6 of 6 people found the following review helpful
Slightly wonky work of discordant genius,
This review is from: The Individualism Of... /Vrv (Audio CD)
I am by any measure a huge fan of Gil Evans. Heck, I even like his collaboration with Miles on Quiet Nights, let alone the sublime lyrical heights of Porgy and Bess and the dynamite explosions of Miles Ahead.
But this is my favourite. Evans' constant search for new phrasings and sounds puts many people off, it can be like a squirt of lime on a cut lip sometimes, and his embracing of ensemble improvisation can lead to what is best described as "informal" rhythmic structures. Yet on this album, the stretching out of the pieces, the lolloping gait of the tempo, the discordant phrasing, all come together to produce a kind of sleazy late-night glamour that is like nothing else.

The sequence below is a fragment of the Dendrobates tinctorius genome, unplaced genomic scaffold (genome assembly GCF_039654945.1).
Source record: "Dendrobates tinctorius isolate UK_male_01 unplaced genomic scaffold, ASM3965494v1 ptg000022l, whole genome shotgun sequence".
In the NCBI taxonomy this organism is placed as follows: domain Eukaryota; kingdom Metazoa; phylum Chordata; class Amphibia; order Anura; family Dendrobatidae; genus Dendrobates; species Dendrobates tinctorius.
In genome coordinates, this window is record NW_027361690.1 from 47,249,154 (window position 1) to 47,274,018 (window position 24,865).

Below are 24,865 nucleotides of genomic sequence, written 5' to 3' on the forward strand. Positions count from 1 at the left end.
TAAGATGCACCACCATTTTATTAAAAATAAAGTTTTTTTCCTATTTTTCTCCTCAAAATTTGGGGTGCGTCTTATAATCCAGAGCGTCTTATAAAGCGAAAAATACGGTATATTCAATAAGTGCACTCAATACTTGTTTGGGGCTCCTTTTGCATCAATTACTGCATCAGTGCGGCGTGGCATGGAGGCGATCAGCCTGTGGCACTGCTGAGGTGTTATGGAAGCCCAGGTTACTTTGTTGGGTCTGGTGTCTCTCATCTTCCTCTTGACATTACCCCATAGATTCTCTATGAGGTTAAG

If you're new to Jazz, I envy your new-eared induction to this wonderful world, but this may not be the best place to start. If you're a few years into your journey and are ready to up the ante a little and try a bit of the hard stuff, then this is (for me) Evans' most complete work. It's not at all inaccessible; it has pretty tunes as well as moments of grandeur, but this is the sound of exploration and surprise. It's an austere St Estephe that reveals its subtle charms to those that open their ears and minds rather than an easy glugging Merlot that neither offends nor delights anyone. Late night music with a bitter-sweet twist.